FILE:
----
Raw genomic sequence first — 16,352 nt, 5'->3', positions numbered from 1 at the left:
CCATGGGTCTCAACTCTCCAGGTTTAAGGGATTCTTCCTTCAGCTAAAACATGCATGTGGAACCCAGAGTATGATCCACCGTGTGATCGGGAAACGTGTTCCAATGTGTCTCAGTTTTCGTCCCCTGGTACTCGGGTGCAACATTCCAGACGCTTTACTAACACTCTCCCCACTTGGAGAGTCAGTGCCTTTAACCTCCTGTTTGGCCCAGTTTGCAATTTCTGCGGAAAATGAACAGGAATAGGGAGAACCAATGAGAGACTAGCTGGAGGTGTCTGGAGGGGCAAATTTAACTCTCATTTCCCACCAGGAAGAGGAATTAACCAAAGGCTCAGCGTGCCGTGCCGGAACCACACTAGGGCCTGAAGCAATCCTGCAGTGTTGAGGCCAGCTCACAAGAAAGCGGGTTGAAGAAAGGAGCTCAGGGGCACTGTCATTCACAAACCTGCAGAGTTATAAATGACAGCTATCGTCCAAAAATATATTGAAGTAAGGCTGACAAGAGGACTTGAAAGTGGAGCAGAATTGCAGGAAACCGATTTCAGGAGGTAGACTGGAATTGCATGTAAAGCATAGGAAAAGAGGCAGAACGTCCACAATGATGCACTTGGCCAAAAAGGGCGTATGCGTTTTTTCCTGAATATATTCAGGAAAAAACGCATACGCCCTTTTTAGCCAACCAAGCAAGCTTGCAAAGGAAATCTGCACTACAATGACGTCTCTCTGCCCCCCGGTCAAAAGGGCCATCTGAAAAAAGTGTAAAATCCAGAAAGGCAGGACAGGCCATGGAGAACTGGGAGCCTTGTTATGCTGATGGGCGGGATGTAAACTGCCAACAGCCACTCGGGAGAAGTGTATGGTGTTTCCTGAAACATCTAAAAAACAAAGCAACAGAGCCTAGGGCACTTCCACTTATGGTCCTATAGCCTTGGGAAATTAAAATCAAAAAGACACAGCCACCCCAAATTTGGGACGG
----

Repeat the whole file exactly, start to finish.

Raw genomic sequence first — 16,352 nt, 5'->3', positions numbered from 1 at the left:
CCATGGGTCTCAACTCTCCAGGTTTAAGGGATTCTTCCTTCAGCTAAAACATGCATGTGGAACCCAGAGTATGATCCACCGTGTGATCGGGAAACGTGTTCCAATGTGTCTCAGTTTTCGTCCCCTGGTACTCGGGTGCAACATTCCAGACGCTTTACTAACACTCTCCCCACTTGGAGAGTCAGTGCCTTTAACCTCCTGTTTGGCCCAGTTTGCAATTTCTGCGGAAAATGAACAGGAATAGGGAGAACCAATGAGAGACTAGCTGGAGGTGTCTGGAGGGGCAAATTTAACTCTCATTTCCCACCAGGAAGAGGAATTAACCAAAGGCTCAGCGTGCCGTGCCGGAACCACACTAGGGCCTGAAGCAATCCTGCAGTGTTGAGGCCAGCTCACAAGAAAGCGGGTTGAAGAAAGGAGCTCAGGGGCACTGTCATTCACAAACCTGCAGAGTTATAAATGACAGCTATCGTCCAAAAATATATTGAAGTAAGGCTGACAAGAGGACTTGAAAGTGGAGCAGAATTGCAGGAAACCGATTTCAGGAGGTAGACTGGAATTGCATGTAAAGCATAGGAAAAGAGGCAGAACGTCCACAATGATGCACTTGGCCAAAAAGGGCGTATGCGTTTTTTCCTGAATATATTCAGGAAAAAACGCATACGCCCTTTTTAGCCAACCAAGCAAGCTTGCAAAGGAAATCTGCACTACAATGACGTCTCTCTGCCCCCCGGTCAAAAGGGCCATCTGAAAAAAGTGTAAAATCCAGAAAGGCAGGACAGGCCATGGAGAACTGGGAGCCTTGTTATGCTGATGGGCGGGATGTAAACTGCCAACAGCCACTCGGGAGAAGTGTATGGTGTTTCCTGAAACATCTAAAAAACAAAGCAACAGAGCCTAGGGCACTTCCACTTATGGTCCTATAGCCTTGGGAAATTAAAATCAAAAAGACACAGCCACCCCAAATTTGGGACGG